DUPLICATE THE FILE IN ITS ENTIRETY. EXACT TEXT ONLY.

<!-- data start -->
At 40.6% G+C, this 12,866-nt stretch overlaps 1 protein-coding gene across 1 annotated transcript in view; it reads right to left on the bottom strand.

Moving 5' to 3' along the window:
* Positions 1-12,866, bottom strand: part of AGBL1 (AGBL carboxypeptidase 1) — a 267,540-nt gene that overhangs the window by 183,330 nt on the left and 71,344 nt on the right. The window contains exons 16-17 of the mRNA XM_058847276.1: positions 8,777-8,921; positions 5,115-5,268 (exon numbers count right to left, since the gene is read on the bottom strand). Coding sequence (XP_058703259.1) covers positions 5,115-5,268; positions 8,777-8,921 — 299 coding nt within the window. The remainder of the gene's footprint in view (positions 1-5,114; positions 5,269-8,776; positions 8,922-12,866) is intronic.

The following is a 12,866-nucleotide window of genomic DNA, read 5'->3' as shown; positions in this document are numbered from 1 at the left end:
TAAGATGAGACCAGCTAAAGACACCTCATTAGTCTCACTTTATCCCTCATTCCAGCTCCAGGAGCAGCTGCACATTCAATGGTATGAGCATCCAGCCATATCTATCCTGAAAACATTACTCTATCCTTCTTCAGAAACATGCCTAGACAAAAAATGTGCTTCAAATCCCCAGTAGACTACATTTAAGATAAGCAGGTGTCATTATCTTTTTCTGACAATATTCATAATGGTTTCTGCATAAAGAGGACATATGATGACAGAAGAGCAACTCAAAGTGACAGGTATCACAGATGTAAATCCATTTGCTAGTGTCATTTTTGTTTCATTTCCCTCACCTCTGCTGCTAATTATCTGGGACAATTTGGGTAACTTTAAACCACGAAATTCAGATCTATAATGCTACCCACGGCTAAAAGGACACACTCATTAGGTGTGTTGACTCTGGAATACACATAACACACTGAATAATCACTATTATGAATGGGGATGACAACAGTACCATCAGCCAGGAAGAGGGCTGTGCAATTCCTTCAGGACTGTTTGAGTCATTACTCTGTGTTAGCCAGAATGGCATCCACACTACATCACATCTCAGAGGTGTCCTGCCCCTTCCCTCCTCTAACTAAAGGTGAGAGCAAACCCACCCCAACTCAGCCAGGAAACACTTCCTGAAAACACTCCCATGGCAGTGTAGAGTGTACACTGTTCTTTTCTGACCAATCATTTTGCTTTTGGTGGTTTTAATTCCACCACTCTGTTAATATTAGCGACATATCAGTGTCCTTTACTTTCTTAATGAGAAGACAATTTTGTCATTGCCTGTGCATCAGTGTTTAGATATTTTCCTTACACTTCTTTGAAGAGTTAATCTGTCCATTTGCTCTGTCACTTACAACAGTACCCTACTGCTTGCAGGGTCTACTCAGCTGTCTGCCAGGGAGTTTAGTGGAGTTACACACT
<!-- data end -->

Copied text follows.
At 40.6% G+C, this 12,866-nt stretch overlaps 1 protein-coding gene across 1 annotated transcript in view; it reads right to left on the bottom strand.

Moving 5' to 3' along the window:
* Positions 1-12,866, bottom strand: part of AGBL1 (AGBL carboxypeptidase 1) — a 267,540-nt gene that overhangs the window by 183,330 nt on the left and 71,344 nt on the right. The window contains exons 16-17 of the mRNA XM_058847276.1: positions 8,777-8,921; positions 5,115-5,268 (exon numbers count right to left, since the gene is read on the bottom strand). Coding sequence (XP_058703259.1) covers positions 5,115-5,268; positions 8,777-8,921 — 299 coding nt within the window. The remainder of the gene's footprint in view (positions 1-5,114; positions 5,269-8,776; positions 8,922-12,866) is intronic.

The following is a 12,866-nucleotide window of genomic DNA, read 5'->3' as shown; positions in this document are numbered from 1 at the left end:
TAAGATGAGACCAGCTAAAGACACCTCATTAGTCTCACTTTATCCCTCATTCCAGCTCCAGGAGCAGCTGCACATTCAATGGTATGAGCATCCAGCCATATCTATCCTGAAAACATTACTCTATCCTTCTTCAGAAACATGCCTAGACAAAAAATGTGCTTCAAATCCCCAGTAGACTACATTTAAGATAAGCAGGTGTCATTATCTTTTTCTGACAATATTCATAATGGTTTCTGCATAAAGAGGACATATGATGACAGAAGAGCAACTCAAAGTGACAGGTATCACAGATGTAAATCCATTTGCTAGTGTCATTTTTGTTTCATTTCCCTCACCTCTGCTGCTAATTATCTGGGACAATTTGGGTAACTTTAAACCACGAAATTCAGATCTATAATGCTACCCACGGCTAAAAGGACACACTCATTAGGTGTGTTGACTCTGGAATACACATAACACACTGAATAATCACTATTATGAATGGGGATGACAACAGTACCATCAGCCAGGAAGAGGGCTGTGCAATTCCTTCAGGACTGTTTGAGTCATTACTCTGTGTTAGCCAGAATGGCATCCACACTACATCACATCTCAGAGGTGTCCTGCCCCTTCCCTCCTCTAACTAAAGGTGAGAGCAAACCCACCCCAACTCAGCCAGGAAACACTTCCTGAAAACACTCCCATGGCAGTGTAGAGTGTACACTGTTCTTTTCTGACCAATCATTTTGCTTTTGGTGGTTTTAATTCCACCACTCTGTTAATATTAGCGACATATCAGTGTCCTTTACTTTCTTAATGAGAAGACAATTTTGTCATTGCCTGTGCATCAGTGTTTAGATATTTTCCTTACACTTCTTTGAAGAGTTAATCTGTCCATTTGCTCTGTCACTTACAACAGTACCCTACTGCTTGCAGGGTCTACTCAGCTGTCTGCCAGGGAGTTTAGTGGAGTTACACACT